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POLE Dancing, being a South Asian ICON, and SMASHING stereotypes: Safar Nisha

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I was looking around for a sports activity to improve my fitness, get fit and tone up. Although I had interest in fitness, being on the chubbier side, I used to shy away from sports activities due to my low self-esteem. I didn’t know who to approach for advice. I started with jogging. I jogged 7km plus six times a week, rain or shine. While I lost weight, I looked exhausted all the time. I needed strength training.

But I wanted something that has a learning experience, enjoyable so that I would be motivated to continue in a long term (I easily get bored of repetitions!) and preferably something different from mainstream activities that everyone was doing. I discovered pole fitness in 2010.

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Pole dancing generally didn’t have a good reputation, much less as a fitness activity. It was considered sleazy. I checked out a few schools to talk to the instructors and enrolled with a pole dance school. After the very first class, my impression of pole dancing changed completely.

I left the class with a new experience, aching arms and shoulders which was exactly what I wanted, workout! The starting stages were both mentally and physically challenging. I had no fitness background and was very self-conscious about my body. I spent a lot of time (at my own pace), effort and endurance to build up the strength and flexibility for pole dancing. I realized my passion towards pole fitness.

Many of my friends thought that I was learning pole dancing in a dance club. The usual questions posed to me were “Which club are you dancing/performing?” “When are you going to do a private pole dance show for me? While I tried to make them understand what I was doing, most didn’t seem to understand or didn’t make an effort to understand.

But I couldn’t blame them either as reputation as pole dancer was such then, especially amongst indian community. Soon, I was seeing results for my effort. I was getting fitter and stronger. I was gaining confidence in myself and my abilities. Having no fitness background, I never imagined that I was capable of executing tricks/transitions on the pole. Soon I was geared up for more challenges.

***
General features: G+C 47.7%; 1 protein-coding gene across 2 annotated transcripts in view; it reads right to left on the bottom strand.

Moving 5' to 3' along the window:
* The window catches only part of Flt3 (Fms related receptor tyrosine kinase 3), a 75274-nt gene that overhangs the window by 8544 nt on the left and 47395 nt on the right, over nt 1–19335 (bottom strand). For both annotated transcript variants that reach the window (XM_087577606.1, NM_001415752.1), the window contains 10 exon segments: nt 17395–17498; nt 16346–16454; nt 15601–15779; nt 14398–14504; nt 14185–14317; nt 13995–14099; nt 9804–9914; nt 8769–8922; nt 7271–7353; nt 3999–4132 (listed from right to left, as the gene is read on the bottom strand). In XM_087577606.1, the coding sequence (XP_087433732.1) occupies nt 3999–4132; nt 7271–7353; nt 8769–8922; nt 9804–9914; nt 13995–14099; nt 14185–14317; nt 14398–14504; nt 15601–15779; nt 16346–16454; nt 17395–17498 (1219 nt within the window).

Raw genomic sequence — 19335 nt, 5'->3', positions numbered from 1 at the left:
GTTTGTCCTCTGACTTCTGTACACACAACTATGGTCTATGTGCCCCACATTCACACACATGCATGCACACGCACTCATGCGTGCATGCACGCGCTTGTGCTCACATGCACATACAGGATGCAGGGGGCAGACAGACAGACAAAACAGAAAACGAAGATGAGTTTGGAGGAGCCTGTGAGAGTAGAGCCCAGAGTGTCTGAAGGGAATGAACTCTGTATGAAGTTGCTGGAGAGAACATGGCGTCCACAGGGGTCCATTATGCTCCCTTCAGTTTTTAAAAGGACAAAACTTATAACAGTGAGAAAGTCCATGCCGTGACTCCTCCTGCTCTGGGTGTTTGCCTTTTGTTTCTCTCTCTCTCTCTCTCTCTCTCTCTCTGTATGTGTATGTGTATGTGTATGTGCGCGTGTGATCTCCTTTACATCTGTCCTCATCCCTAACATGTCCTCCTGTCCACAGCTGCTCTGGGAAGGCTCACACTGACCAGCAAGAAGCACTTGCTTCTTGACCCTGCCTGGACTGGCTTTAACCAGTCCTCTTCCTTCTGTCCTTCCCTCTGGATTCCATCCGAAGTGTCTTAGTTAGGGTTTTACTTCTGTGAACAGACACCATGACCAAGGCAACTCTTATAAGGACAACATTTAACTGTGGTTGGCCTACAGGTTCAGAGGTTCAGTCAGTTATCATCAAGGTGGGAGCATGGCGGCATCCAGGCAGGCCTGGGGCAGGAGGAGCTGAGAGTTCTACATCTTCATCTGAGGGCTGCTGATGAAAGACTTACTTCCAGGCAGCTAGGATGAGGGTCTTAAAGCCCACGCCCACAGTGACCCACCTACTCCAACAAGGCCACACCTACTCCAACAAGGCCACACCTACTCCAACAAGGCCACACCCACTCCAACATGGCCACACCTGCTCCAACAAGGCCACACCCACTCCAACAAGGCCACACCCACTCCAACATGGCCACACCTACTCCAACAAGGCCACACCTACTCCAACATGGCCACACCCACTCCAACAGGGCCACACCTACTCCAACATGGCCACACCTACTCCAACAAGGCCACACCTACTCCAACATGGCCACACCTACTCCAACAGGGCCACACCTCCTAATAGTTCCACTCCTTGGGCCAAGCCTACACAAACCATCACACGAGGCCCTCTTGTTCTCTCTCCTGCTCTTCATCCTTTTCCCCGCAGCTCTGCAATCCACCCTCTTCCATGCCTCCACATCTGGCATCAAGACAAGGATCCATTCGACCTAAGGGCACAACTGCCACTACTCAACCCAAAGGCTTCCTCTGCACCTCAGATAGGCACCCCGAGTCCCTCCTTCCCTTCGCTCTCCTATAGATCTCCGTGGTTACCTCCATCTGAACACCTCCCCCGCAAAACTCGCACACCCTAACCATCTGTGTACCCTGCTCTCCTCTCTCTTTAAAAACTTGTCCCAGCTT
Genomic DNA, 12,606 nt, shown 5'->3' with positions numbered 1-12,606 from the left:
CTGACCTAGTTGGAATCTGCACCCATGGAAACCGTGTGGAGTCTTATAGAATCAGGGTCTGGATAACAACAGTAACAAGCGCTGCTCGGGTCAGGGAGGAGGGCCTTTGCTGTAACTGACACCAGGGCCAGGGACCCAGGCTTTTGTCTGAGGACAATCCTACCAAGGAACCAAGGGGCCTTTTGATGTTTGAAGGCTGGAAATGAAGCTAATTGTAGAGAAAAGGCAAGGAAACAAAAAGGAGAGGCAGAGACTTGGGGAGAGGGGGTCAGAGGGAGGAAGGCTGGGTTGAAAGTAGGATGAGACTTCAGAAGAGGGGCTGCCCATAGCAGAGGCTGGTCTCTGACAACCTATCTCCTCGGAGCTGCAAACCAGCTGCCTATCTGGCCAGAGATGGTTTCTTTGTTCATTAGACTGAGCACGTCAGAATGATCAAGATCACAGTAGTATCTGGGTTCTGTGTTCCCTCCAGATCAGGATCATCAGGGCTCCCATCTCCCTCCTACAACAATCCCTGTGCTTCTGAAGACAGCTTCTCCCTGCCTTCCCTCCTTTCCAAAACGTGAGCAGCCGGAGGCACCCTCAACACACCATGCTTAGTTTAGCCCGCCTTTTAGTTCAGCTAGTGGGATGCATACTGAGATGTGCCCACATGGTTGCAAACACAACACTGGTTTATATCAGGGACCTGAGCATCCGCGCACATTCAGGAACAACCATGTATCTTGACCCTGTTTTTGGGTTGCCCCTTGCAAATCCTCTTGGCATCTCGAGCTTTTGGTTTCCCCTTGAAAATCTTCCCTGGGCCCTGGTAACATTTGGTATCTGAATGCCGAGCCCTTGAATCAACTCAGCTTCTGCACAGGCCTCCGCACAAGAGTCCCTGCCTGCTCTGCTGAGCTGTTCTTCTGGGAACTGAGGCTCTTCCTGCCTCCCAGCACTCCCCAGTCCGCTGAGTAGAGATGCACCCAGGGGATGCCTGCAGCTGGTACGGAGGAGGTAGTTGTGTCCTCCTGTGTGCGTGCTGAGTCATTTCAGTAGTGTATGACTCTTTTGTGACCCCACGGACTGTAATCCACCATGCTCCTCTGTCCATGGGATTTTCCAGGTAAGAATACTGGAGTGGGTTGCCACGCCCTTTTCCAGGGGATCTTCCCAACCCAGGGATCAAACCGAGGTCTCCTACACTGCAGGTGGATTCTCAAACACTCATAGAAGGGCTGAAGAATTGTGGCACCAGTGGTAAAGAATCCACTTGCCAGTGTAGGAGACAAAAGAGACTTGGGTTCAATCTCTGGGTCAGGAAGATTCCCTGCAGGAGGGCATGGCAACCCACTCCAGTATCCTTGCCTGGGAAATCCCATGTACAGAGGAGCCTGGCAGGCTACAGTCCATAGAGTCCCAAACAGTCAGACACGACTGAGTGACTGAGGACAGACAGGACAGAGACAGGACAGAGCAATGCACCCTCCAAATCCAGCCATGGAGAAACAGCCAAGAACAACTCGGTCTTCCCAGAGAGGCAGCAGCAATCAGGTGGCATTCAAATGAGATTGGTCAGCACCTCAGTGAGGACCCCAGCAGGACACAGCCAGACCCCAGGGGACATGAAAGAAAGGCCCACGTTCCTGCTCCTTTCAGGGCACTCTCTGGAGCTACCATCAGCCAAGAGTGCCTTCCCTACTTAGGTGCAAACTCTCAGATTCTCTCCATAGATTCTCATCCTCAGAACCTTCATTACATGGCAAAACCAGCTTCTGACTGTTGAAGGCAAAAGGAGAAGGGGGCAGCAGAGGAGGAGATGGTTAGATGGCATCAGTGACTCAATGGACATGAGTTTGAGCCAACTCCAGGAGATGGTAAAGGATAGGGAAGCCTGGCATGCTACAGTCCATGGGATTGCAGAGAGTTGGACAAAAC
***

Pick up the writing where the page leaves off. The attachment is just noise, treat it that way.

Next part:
I was an advanced level pole student when I discovered aerial fitness in 2012 which is also known as circus arts. With my new found strength and confidence, I was soon learning how to perform tricks/transitions on hoop, trapeze and silks.

Yes, I was actually pursuing pole dance and aerial fitness at the same time and I was working full time. As crazy and tiring as it sounds, I was enjoying my all classes thoroughly. These activities were physically demanding, dangerous and requires full concentration during classes and practices. I felt so liberated and confident. For me, sore muscles meant my body had a good workout. Oh that good pain!

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Unfortunately, I had to stop my aerial and pole fitness activities temporarily to pursue my masters degree. Part time studies while working full time made it difficult for me to keep up with classes and practices sessions. But I still wanted to maintain my fitness level which I had built up painstakingly over the years so that I can continue with my pole and aerial journey later on.

I started exploring the gym, jogging, yoga classes and hiking whenever time permits. These activities didn’t require committed classes/practice sessions. But they didn’t give me the “good pain” and satisfaction I was getting from pole and aerial fitness. I missed flying.


In 2020, I finally resumed my pole classes and aerial classes, starting from the basics. But I was able to handle them better this time, thanks to the other fitness activities I was doing in the meantime. I’m learning spinning pole and specializing in aerial silks now.

Also Read: This World Class Pole Dancer is also an Entrepreneur & a Raw Chef! Meet Jenny Liebert!


I notice that there are not many Indians pursuing pole and aerial fitness as a fitness activity. Not many of them are aware of the existence of such schools in Singapore. I hope to inspire others and create awareness among the Indian community. I hope to see more Indians pursuing them as a fitness activity.

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